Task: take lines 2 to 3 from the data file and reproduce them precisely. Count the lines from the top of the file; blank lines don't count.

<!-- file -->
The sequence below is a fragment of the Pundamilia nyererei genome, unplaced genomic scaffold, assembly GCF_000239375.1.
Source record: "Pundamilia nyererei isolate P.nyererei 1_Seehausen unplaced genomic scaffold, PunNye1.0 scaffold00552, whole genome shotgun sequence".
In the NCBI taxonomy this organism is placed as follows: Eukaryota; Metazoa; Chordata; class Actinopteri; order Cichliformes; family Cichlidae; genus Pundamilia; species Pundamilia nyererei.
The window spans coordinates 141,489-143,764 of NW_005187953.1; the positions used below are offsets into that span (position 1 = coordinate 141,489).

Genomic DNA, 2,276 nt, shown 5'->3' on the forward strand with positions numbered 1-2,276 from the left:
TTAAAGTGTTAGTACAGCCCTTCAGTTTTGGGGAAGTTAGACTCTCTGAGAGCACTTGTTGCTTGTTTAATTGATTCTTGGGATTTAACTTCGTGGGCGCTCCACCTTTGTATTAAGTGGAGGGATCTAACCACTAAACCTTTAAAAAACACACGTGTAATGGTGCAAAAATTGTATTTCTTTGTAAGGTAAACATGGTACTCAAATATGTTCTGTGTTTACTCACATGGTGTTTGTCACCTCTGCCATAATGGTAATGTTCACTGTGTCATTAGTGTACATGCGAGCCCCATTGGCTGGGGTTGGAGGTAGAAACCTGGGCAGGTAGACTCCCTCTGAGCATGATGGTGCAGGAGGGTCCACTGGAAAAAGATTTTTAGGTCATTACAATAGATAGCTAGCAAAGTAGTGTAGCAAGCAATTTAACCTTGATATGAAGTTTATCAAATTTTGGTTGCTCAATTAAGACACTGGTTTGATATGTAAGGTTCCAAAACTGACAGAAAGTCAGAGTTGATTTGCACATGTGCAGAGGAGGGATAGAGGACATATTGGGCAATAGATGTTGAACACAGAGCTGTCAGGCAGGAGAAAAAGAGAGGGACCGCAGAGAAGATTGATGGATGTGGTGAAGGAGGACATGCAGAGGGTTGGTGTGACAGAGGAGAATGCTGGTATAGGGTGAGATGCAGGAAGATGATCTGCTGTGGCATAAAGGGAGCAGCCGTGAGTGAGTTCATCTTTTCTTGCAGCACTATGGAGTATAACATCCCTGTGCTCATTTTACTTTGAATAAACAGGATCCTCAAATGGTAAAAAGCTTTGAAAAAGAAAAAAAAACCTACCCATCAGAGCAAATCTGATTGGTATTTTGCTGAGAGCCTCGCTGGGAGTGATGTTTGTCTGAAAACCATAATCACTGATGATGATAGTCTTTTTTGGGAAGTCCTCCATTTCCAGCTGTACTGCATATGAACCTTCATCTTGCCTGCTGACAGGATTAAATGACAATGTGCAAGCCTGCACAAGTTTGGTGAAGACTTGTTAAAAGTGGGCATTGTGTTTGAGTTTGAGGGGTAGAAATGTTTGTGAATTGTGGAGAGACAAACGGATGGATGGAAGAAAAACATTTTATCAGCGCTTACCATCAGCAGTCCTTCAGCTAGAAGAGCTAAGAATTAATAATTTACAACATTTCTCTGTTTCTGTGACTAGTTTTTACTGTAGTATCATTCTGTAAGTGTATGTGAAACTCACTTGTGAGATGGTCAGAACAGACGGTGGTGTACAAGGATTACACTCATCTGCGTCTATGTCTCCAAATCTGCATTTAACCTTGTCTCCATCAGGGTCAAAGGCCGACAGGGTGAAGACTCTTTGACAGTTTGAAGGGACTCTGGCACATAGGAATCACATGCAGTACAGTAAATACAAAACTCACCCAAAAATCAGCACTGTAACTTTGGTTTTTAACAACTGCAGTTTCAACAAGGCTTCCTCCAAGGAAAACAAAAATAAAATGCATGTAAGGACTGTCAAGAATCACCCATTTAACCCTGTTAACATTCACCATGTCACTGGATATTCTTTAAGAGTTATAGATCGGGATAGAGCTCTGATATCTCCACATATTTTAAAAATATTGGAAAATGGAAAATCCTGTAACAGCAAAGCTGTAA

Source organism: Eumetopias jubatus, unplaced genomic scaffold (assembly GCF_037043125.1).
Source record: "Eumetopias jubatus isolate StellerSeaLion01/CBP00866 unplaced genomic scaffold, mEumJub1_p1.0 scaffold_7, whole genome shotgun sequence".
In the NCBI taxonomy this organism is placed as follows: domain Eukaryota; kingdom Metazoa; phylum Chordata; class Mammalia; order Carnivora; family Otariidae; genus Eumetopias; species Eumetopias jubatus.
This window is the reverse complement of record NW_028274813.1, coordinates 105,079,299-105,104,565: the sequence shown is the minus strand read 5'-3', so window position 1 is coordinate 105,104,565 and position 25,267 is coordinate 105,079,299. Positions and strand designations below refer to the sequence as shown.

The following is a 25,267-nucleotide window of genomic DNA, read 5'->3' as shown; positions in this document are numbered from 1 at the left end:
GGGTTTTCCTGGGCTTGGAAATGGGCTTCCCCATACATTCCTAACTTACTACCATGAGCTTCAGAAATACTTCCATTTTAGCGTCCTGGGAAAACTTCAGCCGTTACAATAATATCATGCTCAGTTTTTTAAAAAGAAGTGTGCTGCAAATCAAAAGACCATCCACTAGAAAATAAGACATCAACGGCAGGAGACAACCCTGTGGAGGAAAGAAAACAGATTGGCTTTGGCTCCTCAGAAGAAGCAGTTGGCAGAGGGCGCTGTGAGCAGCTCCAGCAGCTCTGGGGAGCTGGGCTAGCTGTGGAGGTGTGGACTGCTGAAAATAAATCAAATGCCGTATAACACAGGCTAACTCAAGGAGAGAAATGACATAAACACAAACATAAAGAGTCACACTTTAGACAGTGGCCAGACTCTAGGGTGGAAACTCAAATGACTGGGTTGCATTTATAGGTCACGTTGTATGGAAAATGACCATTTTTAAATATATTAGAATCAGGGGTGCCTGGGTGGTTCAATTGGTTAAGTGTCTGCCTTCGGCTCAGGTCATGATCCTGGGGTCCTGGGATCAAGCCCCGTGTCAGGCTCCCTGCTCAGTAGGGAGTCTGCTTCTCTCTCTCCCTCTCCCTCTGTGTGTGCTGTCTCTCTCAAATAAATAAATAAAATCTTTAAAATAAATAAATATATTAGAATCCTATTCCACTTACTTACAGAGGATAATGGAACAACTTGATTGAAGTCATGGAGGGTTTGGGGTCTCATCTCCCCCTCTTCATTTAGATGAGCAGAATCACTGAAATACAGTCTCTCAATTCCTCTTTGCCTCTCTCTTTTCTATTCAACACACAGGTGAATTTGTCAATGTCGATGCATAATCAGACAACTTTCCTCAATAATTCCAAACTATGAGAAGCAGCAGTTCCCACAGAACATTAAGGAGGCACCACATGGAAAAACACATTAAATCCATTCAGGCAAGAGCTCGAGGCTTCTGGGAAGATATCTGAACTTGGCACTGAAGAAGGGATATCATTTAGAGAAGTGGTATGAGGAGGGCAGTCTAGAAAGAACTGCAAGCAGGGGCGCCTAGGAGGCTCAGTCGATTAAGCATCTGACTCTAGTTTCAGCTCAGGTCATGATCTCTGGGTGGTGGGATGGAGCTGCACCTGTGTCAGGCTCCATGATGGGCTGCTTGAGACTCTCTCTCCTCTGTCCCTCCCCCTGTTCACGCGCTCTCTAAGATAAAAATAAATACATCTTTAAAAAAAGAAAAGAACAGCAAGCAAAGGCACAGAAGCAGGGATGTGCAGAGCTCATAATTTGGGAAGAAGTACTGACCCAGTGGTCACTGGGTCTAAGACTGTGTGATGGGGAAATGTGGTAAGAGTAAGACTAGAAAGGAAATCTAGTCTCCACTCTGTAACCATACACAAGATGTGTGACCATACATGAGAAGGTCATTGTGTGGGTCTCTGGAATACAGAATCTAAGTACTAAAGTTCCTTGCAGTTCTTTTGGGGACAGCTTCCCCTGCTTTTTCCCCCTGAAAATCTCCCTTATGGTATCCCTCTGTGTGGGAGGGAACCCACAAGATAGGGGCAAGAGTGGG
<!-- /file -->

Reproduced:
Source record: "Pundamilia nyererei isolate P.nyererei 1_Seehausen unplaced genomic scaffold, PunNye1.0 scaffold00552, whole genome shotgun sequence".
In the NCBI taxonomy this organism is placed as follows: Eukaryota; Metazoa; Chordata; class Actinopteri; order Cichliformes; family Cichlidae; genus Pundamilia; species Pundamilia nyererei.